I tried to reason with the other party repeatedly to minimize damages to both. She is not interested in negotiating, her attorney says “she is angry”. She insists that she wants to recover her damages. I still fail to see what those damages are. The mortgage is paid off, she may have incurred a few hundred dollars of extra utility bills she wouldn’t have paid if she moved earlier. I already offered several thousand to make up for it and avoid headaches, we also suggested that she offer her own “just” amount. She refused, her response was that she is angry and intends to take it to court – a court that will take over a year to get to and is just as likely to rule in my favor as in hers.

As a result of the lawsuit, both parties have already incurred several thousand dollars more in lawsuit fees. What did I do that she is so angry about, you may ask? I simply wasn’t able to complete the transaction due to a perfect storm of unfortunate events (recent change in local laws, problems with the bank due to these laws, as well as misinformation from a third party). Another buyer walked away right before me as well, and the seller was angry with them too. I should have seen that as a red flag.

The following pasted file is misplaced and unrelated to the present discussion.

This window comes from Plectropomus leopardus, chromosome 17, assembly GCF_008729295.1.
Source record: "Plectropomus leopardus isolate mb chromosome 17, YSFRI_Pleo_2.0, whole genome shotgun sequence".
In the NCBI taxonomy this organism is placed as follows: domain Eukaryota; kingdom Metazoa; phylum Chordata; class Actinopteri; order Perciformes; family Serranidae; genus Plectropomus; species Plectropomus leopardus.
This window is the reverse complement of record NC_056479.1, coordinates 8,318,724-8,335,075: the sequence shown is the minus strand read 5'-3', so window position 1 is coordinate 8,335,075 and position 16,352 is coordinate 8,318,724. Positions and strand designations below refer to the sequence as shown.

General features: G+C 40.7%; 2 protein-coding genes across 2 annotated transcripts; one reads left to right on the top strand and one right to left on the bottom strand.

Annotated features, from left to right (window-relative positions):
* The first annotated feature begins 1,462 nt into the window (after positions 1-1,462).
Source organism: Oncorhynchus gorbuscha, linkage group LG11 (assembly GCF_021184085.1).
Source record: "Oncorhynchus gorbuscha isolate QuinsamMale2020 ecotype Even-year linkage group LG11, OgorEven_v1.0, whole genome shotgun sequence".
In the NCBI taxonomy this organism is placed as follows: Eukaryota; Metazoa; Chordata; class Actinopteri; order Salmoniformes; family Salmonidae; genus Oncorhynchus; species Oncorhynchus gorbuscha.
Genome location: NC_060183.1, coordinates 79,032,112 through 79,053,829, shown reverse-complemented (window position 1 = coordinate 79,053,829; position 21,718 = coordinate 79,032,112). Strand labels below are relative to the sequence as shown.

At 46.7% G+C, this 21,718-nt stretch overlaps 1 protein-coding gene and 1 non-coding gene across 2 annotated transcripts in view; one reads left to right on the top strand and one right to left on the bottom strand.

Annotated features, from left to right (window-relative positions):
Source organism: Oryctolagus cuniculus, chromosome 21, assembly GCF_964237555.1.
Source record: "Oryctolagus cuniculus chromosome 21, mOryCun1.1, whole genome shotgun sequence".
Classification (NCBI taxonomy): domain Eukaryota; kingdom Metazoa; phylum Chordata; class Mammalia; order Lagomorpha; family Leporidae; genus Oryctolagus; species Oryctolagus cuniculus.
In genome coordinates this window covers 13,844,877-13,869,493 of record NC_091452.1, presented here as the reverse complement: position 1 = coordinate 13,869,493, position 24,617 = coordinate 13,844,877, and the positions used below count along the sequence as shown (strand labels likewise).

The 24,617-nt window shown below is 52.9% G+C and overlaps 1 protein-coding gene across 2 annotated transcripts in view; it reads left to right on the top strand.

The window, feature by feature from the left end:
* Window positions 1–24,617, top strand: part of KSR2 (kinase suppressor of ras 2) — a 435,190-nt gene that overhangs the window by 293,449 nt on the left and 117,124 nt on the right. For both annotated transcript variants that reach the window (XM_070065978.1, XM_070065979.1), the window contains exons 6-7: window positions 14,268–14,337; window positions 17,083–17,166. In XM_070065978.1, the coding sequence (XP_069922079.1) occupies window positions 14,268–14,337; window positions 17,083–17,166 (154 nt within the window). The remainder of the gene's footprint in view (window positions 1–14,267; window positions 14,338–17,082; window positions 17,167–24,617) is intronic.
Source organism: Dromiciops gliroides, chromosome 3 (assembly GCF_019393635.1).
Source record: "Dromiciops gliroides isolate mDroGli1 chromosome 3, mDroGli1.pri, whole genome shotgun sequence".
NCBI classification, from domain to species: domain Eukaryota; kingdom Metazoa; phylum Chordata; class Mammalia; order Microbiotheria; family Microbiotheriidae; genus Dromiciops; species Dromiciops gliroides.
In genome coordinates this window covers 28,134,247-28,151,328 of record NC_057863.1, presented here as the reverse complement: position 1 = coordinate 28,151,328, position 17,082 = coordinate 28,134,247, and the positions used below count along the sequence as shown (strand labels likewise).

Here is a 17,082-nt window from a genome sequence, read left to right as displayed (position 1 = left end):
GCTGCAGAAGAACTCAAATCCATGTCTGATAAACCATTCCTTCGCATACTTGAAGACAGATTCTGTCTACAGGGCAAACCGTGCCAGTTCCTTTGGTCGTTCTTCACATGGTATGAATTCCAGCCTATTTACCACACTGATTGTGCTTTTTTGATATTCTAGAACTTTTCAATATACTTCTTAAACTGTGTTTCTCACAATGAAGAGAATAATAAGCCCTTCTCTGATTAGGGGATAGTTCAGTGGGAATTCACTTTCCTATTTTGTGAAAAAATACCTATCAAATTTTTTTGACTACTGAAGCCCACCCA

Why am I sharing this? Because I don’t believe that the seller is trying to make a quick buck off of me. If the goal was to maximize her own good, she would have taken the settlement or offered a counter, minimizing harm to both parties, while still maximizing her gain. That is how rational people think. Unfortunately, it seems like it’s not what the seller is after. She is angry. It’s not her own good or damages she cares about, it’s maximizing harm to me – even if it means incurring the same harm herself in the process. Why? Because she is angry, because she wants to “punish” someone for the pain she feels.